Tuesday, August 4, 2009
The purse strings are so close, yet so far: Abortion coverage and DC sovereignty
I used to live and work in Washington, DC, a place where you'd think people are powerful and have the ability to make important decisions. But the city of the District of Columbia is not the same as what people call "Washington" when they are thinking of Congress and the White House and the Supreme Court and, you know, the halls of power.
Not everyone knows that the residents of DC do not have a single vote in Congress. (They have one non-voting delegate in the House of Representatives, Eleanor Holmes Norton.) Also, not everyone knows that until 1973, DC did not even have an elected mayor or city council, but was directly administered by federally-appointed commissioners -- and Congress can take away that privilege at any time. Congress also has the power to decide how the District can and cannot spend its own income, i.e. money raised from city taxes. Of course, if DC were a state, this would all be very unconstitutional, but the Constitution dictates that the District of Columbia be governed in this way.
It might seem very arcane or very trivial -- why would senators and House reps from other parts of the country care to get involved in someone else's city budget issues, and if they did would their decisions really be so bad for residents anyway? Unfortunately, the residents of DC do indeed feel the repercussions of this lack of sovereignty, repercussions which often hit the poorest among us the hardest.
Every year, Congress writes and passes a new federal budget. And every year, members of Congress use DC as a place to make cheap political statements about where they "stand" on "issues." A timely example: since the late 1990s, DC was prohibited from using its own money to pay for needle exchange programs to combat the spread of HIV, while several of the "real" states were supporting such programs using not just their own funds but federally-allocated funds as well! Basically, conservatives scored political points with their constituents back home using citizens who are politically impotent and thus expendable; meanwhile, the Washington Post reports that "At least 3 percent of District residents have HIV or AIDS, a total that far surpasses the 1 percent threshold that constitutes a 'generalized and severe' epidemic".
In 2007, Congress finally reversed that ban, but now the House is considering a bill with an amendment that restricts where DC can locate needle exchange sites: they cannot be "within 1,000 feet of a public or private day care center, elementary school, vocational school, secondary school, college, junior college, university, public swimming pool, park, playground, video arcade or youth center." The image you see at the top of this post is a map [pdf] 0f what those restrictions would look like: in the white parts it's OK to provide clean needles in exchange for used ones, but not in the yellow parts. (And, um, the blue is water.) How many people can that possibly reach?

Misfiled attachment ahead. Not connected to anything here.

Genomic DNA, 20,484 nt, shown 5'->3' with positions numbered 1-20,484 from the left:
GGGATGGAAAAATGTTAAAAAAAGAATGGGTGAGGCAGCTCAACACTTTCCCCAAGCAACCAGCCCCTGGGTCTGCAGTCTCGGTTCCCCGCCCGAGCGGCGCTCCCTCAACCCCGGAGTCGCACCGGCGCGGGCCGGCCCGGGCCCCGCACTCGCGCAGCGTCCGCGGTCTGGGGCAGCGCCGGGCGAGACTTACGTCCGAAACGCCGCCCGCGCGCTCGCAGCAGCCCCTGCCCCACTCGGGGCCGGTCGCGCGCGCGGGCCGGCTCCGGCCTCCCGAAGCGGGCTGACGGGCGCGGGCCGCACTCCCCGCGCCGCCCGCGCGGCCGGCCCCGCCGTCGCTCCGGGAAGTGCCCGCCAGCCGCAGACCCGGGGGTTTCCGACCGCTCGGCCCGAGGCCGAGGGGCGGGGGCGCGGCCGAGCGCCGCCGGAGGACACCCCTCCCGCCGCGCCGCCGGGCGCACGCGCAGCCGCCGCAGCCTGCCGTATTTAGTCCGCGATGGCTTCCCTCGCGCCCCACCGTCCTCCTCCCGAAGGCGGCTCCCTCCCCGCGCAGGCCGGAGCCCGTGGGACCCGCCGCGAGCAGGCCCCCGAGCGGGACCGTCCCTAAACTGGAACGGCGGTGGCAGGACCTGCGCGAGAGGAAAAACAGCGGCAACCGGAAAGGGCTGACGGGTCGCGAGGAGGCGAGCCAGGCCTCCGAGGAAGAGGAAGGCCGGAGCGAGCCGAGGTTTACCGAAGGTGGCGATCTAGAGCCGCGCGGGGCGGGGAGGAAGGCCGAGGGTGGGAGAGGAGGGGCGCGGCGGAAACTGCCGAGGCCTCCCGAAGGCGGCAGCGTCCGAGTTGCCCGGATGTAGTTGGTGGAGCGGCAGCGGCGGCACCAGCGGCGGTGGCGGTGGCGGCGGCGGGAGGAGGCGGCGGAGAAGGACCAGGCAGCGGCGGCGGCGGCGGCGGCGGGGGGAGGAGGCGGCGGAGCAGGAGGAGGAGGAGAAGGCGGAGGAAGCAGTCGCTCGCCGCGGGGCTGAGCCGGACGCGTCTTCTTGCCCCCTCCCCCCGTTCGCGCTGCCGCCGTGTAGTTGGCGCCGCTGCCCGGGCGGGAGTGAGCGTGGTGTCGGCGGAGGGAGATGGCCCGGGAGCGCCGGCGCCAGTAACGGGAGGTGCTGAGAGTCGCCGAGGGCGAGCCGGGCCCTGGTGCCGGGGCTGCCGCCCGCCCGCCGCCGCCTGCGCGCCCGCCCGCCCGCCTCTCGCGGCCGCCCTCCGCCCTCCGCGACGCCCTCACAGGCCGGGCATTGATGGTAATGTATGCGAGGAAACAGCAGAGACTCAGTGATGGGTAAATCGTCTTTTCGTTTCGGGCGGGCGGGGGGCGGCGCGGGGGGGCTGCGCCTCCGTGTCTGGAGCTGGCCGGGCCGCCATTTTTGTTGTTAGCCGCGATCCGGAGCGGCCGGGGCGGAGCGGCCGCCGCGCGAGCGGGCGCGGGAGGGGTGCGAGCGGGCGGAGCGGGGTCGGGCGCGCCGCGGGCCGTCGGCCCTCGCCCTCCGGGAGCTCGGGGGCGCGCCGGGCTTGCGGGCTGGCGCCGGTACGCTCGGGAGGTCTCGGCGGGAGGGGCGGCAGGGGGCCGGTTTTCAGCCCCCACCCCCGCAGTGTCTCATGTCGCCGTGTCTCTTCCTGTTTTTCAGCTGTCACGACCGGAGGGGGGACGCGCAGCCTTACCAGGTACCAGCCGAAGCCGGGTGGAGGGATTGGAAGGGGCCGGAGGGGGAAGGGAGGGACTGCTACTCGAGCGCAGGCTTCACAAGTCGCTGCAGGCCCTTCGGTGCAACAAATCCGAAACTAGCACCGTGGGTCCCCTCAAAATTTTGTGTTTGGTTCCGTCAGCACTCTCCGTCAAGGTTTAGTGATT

OK, so what does this have to do with abortioneering?? As you might guess by now, abortion is another favorite controversy to take out on the residents of DC. Until 1988, the District was using some of its own funds to include abortion coverage as a Medicaid benefit. Since that year (with a brief break 1994-96), Congress has prohibited the District from spending any of its own revenue to pay for abortions, despite the fact that its residents and city council clearly appear to favor it. Again, conservatives scored political points with their constituents back home using citizens who are politically impotent and thus expendable. This year it appears that the Democratic majority in Congress may finally reverse that position and allow DC the choice to resume covering some abortions, and the city probably will choose to do so.
When I worked in DC, most of my clients were on Medicaid, and the vast majority of those were not from jurisdictions that allocated funds for abortion care. They were on Medicaid because their government acknowledged they were too poor to afford health care, but they were going to have to afford an abortion all on their own. Yet abortion care is a part of health care, and we don't suddenly get richer when we have an unwanted pregnancy! It broke and still breaks my heart to know that so many of my neighbors are getting screwed over by people who go to work just a couple blocks or a couple miles away from them.
Living in the nation's capital, you constantly pass monuments, walk right by the White House, and see other stuff that should make you feel like huge decisions are being made in your backyard; yet all that proximity never gets you any closer to meeting those decisionmakers or participating in those decisions. In fact, aside from the euphoria of Election Day and Inauguration, I doubt any of my clients ever thought about the federal government. So maybe it's no wonder that Congresspersons are making terrible decisions about the drug addicts, pregnant women, gay couples and cancer patients of DC as though the latter lived in some tiny shit village thousands of miles away that no one expected Congresspersons to care about in the first place: they don't feel any closer to the residents of their host city than their hosts do to them.
Yes, Congress legally can do all these things. But it still feels like your landlord showed up at your door, set up camp in your nicest bedroom, then went around to all the other rooms and shat on the carpets. Don't forget rent is due on the first.
EDIT: Also, don't you love it when the House minority leader posts a "Statement of Republican Policy" on the party's more-or-less official site for Congressional workings (hosted at a .gov address) and it's got typos and bad logic and unflattering cut-n-paste aesthetics and everything?!